Mary Dana Hinton is President of the College of Saint Benedict. Prior to her presidency, she was Vice President for Academic Affairs at Mount Saint Mary College. Dr. Hinton is the author of "The Commercial Church: Black Churches and the New Religious Marketplace in America." Her scholarship focuses on African American religious history, religious education, and leadership, strategic planning, assessment, and diversity in the academy. She earned a Ph.D. in religion and religious education with high honors from Fordham University, a Master of Arts degree in clinical child psychology from the University of Kansas, Lawrence and a Bachelor of Arts degree in psychology from Williams College.
Alex Johnson is president of Cuyahoga Community College, a position he has had since 2013. Prior to his appointment, he served as president of the Community College of Allegheny County. Additionally, he served as Chancellor of Delgado Community College in New Orleans, Louisiana. Dr. Johnson has a bachelor’s degree from Winston-Salem State University, a master’s degree from Lehman College, and a doctorate from the Pennsylvania State University. Additionally, he completed the Executive Leadership Institute of the League for Innovation, the Management Development Program at Harvard University, and was an ACE Fellow.
Tuajuanda C. Jordan
Tuajuanda C. Jordan has been president of St. Mary’s College of Maryland’s (SMCM) since 2014. Prior to SMCM, Dr. Jordan served as dean of the College of Arts and Sciences and as a professor of chemistry at Lewis & Clark College in Oregon. Dr. Jordan gained national prominence in the realm of science education with the creation of the Howard Hughes Medical Institute’s Science Education Alliance program and the launch of its first initiative, the SEA Phage program, which engaged novice undergraduates in research in genomics and bioinformatics. Dr. Jordan holds a B.S. in chemistry from Fisk University and a PhD in biochemistry from Purdue University.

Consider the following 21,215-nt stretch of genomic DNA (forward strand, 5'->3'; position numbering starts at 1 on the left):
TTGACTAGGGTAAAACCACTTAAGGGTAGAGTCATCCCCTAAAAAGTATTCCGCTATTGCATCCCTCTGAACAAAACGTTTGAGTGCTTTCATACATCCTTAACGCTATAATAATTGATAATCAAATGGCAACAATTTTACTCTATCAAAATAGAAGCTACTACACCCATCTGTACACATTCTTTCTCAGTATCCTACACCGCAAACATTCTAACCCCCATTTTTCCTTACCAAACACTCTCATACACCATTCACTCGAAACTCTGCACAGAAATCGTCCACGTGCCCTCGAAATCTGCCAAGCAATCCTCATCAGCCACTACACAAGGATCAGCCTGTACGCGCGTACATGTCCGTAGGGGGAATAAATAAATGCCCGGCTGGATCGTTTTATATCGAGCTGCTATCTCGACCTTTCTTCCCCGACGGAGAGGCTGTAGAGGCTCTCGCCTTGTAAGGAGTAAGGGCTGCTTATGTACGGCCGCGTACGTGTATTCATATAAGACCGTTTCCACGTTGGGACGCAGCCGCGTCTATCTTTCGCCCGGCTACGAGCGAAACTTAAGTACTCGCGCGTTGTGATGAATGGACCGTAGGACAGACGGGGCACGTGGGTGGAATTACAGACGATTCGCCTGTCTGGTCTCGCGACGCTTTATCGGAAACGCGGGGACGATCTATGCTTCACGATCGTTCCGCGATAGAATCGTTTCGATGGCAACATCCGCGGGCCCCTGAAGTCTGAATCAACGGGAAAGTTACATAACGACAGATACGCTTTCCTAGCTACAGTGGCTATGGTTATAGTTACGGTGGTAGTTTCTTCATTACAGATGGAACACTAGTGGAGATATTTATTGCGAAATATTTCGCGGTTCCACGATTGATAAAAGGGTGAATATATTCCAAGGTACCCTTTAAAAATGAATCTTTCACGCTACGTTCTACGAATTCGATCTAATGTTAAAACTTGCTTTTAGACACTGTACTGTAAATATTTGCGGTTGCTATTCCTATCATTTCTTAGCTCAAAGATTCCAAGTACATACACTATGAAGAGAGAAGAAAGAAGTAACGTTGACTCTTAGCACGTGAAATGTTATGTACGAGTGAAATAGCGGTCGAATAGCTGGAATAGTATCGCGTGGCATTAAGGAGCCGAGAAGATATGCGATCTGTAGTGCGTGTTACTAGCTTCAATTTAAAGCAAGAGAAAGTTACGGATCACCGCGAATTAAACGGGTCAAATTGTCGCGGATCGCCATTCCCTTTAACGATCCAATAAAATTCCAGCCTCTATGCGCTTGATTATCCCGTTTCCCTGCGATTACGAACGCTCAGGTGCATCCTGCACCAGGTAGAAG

Paul G. Lannon
Paul G. Lannon is a litigation attorney in Holland & Knight's Boston office and a member of the firm's Labor, Employment and Benefits Group. He is co-chair of the Education Team and chair of the Non-Competes, Trade Secrets and Defecting Employees Team. Mr. Lannon represents public and private companies in complex civil litigation, counsels businesses on crisis management and workplace issues, and advocates for management in employment disputes. Mr. Lannon also serves as the outside general counsel for several private universities, colleges, and secondary and elementary schools in New England. He holds a B.A. and M.T.S from Harvard University and a J.D. from the University of Virginia.